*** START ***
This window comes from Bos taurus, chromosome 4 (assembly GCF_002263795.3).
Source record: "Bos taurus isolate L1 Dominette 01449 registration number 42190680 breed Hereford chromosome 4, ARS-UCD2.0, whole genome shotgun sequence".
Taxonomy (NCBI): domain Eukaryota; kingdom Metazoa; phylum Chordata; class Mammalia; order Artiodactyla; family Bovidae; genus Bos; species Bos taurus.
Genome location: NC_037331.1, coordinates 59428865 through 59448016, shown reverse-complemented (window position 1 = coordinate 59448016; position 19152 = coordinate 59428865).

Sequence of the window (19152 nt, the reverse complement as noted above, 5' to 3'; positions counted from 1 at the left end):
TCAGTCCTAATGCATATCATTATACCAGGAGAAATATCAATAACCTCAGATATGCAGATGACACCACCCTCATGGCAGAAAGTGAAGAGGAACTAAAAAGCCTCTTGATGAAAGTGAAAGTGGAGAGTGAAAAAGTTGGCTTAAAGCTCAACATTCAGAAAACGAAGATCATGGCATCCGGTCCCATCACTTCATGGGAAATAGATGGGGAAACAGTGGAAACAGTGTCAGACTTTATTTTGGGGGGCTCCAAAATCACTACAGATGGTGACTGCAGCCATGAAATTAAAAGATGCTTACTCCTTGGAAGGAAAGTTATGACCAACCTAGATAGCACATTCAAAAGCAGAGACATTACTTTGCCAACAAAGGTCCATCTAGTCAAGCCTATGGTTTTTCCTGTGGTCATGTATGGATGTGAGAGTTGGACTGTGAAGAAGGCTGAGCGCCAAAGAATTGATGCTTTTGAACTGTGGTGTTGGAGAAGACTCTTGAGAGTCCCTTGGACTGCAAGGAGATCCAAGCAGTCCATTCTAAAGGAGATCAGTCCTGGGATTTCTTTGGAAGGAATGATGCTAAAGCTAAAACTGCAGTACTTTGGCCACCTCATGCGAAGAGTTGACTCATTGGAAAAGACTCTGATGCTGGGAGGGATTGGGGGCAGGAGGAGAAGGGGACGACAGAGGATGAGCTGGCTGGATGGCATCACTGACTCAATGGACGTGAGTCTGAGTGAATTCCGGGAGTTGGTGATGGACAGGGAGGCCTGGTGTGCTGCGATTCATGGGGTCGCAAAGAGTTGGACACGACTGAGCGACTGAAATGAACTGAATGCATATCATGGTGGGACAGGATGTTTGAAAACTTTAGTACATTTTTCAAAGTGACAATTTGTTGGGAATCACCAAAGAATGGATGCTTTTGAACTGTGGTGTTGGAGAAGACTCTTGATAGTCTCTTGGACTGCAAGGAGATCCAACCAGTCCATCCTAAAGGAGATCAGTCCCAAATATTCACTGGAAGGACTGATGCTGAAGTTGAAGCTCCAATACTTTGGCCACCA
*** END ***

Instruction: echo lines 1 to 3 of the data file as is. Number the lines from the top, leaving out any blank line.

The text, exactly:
This window comes from Bos taurus, chromosome 4 (assembly GCF_002263795.3).
Source record: "Bos taurus isolate L1 Dominette 01449 registration number 42190680 breed Hereford chromosome 4, ARS-UCD2.0, whole genome shotgun sequence".
Taxonomy (NCBI): domain Eukaryota; kingdom Metazoa; phylum Chordata; class Mammalia; order Artiodactyla; family Bovidae; genus Bos; species Bos taurus.